Pinguisibi Hiking Trail
Considered to be one of the more popular hikes in the park, the Pinguisibi or Sand River hiking trail runs for about six kilometres along a beautiful series of cascading waterfalls and river rapids that stretch as far as the eye can see. The Ojibwe, who have lived here for over 2000 years, call this river Pinguisibi for its fine white sand. The entire river is a designated canoe route.

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Photo by Brinela Miskovic

Agawa Rock Pictographs
Climb down 100 feet, through rock chasms, sheer cliffs and giant boulders. Then walk along a narrow stretch of rock, inches from the crashing waves coming from Superior. Balance yourself and experience the past in a way you never imagined.

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Photo by Brinela Miskovic

The Agawa Rock is a sacred site that features 35 ancient native red ochre images. The Ojibwe drew messages on the rock to record dreams, visions, animals and events. Images visible today include Misshepezhieu, the Great Lynx and spirit of the water. Only accessible when Lake Superior is calm (generally from May to September), you must always respect the site and be very cautious of the slippery rock ledge and unpredictability of the waves coming in. If you do decide to head out along the rock, here’s a tip – consider walking along the narrow passage barefoot for greater traction.

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Photo by Brinela Miskovic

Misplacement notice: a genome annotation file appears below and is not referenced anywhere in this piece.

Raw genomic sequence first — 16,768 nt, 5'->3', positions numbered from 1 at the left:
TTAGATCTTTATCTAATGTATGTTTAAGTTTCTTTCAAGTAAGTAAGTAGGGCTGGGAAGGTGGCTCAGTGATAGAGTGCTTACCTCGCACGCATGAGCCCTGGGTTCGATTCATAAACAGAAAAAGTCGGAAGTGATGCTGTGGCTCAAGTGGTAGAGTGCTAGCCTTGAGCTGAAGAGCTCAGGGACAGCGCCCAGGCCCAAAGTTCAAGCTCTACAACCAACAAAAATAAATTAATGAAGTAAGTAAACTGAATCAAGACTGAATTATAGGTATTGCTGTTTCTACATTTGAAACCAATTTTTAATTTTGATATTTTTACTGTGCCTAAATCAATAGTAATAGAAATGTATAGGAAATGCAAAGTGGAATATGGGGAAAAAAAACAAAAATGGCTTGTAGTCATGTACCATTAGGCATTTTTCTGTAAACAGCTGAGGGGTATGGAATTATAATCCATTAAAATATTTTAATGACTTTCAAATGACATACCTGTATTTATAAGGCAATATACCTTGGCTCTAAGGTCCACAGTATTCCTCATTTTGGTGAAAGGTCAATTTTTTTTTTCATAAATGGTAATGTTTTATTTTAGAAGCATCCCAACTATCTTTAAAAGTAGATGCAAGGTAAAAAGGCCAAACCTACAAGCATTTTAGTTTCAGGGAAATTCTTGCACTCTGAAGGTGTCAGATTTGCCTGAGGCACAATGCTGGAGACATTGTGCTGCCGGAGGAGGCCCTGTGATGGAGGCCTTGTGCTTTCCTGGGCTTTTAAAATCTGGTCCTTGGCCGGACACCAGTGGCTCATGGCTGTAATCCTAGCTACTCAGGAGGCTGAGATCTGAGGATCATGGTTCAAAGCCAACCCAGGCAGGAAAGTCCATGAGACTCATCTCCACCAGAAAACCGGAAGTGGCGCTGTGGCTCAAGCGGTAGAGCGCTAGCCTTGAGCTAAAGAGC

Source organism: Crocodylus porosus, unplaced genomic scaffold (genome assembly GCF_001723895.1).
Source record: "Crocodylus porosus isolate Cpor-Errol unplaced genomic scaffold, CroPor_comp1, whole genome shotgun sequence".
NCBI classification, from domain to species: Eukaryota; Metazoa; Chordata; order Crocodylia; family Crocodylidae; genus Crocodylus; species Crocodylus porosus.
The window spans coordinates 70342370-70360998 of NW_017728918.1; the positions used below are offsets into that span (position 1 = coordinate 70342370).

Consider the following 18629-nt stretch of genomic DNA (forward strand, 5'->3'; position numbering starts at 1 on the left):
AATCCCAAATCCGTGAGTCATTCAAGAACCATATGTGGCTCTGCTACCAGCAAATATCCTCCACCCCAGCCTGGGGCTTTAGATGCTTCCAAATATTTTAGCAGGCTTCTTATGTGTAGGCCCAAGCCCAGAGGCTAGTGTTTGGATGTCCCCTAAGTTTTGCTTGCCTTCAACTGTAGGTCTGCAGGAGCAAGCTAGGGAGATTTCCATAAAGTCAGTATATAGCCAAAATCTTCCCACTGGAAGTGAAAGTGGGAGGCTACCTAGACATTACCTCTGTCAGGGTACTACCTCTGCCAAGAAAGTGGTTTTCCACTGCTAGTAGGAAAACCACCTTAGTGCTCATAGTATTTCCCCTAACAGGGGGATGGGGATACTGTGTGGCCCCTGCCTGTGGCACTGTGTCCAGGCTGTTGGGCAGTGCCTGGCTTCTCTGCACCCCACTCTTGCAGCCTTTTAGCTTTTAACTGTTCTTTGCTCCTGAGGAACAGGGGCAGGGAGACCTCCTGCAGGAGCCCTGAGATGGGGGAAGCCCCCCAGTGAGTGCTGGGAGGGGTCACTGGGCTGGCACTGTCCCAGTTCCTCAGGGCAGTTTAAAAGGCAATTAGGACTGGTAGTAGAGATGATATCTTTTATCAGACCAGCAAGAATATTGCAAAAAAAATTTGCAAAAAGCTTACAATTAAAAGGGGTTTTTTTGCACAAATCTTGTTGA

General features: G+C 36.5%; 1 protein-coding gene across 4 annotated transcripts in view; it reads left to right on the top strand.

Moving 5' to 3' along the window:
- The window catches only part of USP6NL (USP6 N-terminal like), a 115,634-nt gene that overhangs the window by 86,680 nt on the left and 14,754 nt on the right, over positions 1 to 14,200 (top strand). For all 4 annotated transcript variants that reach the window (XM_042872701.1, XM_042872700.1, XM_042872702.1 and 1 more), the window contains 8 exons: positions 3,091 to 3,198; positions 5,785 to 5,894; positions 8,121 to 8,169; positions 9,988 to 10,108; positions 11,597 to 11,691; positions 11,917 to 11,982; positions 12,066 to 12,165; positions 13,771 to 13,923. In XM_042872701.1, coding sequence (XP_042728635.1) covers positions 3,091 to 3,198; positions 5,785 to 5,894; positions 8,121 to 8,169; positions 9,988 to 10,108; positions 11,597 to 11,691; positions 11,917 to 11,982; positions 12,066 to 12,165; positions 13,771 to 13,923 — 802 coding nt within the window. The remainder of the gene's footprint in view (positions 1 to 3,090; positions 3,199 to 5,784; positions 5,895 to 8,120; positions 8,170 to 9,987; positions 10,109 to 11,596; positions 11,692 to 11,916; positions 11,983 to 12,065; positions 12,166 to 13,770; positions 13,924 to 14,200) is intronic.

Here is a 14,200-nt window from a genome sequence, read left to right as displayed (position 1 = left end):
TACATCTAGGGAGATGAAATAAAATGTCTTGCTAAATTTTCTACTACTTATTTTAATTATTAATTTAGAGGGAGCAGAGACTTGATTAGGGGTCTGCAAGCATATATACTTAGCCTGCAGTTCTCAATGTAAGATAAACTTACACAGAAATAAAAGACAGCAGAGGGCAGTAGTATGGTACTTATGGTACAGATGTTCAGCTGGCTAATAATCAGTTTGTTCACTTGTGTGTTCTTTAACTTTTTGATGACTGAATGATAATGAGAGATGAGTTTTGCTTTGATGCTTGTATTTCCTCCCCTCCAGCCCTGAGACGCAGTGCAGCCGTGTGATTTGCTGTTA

Agawa Canyon Tour Train

Easily one of the most beautiful sights in Ontario. The Agawa Canyon Tour Train sets off in Sault. Ste. Marie and heads north, inland to the Agawa Canyon Wilderness Park (ACWP) about 180 kilometres away. Along the route, you’ll see lakes, cliffs, waterfalls, dense forest, all part of the rugged Canadian Shield. The highlight along the way is the curved Montreal River trestle – at 130 feet high and over 1,500 feet long, it’s an amazing sight!

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© Jim Bamboulis – Travel Mammal 2017

At Mile 114, the train pulls into the station. At that point, you have 90 minutes to explore ACWP which features a 250 foot high lookout trail, Talus Trail which leads you to North and South Beaver Falls and a River Trail which leads you to the equally gorgeous Bridal Veil Falls. It’s a must experience and one that puts a perfect ending to an incredible road trip along a picturesque, adventure filled stretch of Canada!

Watch my 1-minute vlog to get the BEST idea of what to expect!


Here’s a map of every place mentioned in this article!

That’s 10 of thousands of other places to see in Ontario. But you gotta start somewhere, right? For more road trip ideas from Toronto, hit up my other two viral articles. Like this one and this one.


About me

IMG-20161106-WA0017.jpgHey y’all. I’m Jim. Cute pic, no? That kid went on to spend 16 years in the broadcast media world before starting up Travel Mammal, a site dedicated to working with brands to promote travel, food and cultural experiences.

Travel Mammal isn’t about the selfie or checking things off a list. It’s about experiencing both the journey and the destination. To breathe, learn and really absorb what’s around you, in the moment and experiencing in a way that is both memorable and meaningful.

Happy travels, y’all.